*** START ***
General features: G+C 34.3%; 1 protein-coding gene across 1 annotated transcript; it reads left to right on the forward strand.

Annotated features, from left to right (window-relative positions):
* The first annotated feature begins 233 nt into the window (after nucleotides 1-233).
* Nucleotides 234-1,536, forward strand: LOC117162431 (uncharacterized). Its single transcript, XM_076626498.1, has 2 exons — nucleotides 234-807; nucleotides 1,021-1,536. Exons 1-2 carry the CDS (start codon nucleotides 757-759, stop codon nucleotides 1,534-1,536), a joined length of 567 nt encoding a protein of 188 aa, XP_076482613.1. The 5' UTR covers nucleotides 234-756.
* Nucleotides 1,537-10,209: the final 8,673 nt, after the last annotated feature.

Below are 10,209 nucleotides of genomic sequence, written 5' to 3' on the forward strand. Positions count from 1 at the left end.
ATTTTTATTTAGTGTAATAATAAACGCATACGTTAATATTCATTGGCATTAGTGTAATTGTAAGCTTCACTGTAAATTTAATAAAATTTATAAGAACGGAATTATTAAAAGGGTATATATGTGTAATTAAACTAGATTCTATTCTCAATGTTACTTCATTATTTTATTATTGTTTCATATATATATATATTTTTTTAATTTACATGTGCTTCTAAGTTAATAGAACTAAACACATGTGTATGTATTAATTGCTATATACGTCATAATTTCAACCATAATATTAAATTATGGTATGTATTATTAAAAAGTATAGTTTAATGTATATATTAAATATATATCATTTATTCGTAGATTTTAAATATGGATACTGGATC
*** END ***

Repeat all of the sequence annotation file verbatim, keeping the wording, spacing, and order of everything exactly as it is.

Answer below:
General features: G+C 34.3%; 1 protein-coding gene across 1 annotated transcript; it reads left to right on the forward strand.

Annotated features, from left to right (window-relative positions):
* The first annotated feature begins 233 nt into the window (after nucleotides 1-233).
* Nucleotides 234-1,536, forward strand: LOC117162431 (uncharacterized). Its single transcript, XM_076626498.1, has 2 exons — nucleotides 234-807; nucleotides 1,021-1,536. Exons 1-2 carry the CDS (start codon nucleotides 757-759, stop codon nucleotides 1,534-1,536), a joined length of 567 nt encoding a protein of 188 aa, XP_076482613.1. The 5' UTR covers nucleotides 234-756.
* Nucleotides 1,537-10,209: the final 8,673 nt, after the last annotated feature.

Below are 10,209 nucleotides of genomic sequence, written 5' to 3' on the forward strand. Positions count from 1 at the left end.
ATTTTTATTTAGTGTAATAATAAACGCATACGTTAATATTCATTGGCATTAGTGTAATTGTAAGCTTCACTGTAAATTTAATAAAATTTATAAGAACGGAATTATTAAAAGGGTATATATGTGTAATTAAACTAGATTCTATTCTCAATGTTACTTCATTATTTTATTATTGTTTCATATATATATATATTTTTTTAATTTACATGTGCTTCTAAGTTAATAGAACTAAACACATGTGTATGTATTAATTGCTATATACGTCATAATTTCAACCATAATATTAAATTATGGTATGTATTATTAAAAAGTATAGTTTAATGTATATATTAAATATATATCATTTATTCGTAGATTTTAAATATGGATACTGGATC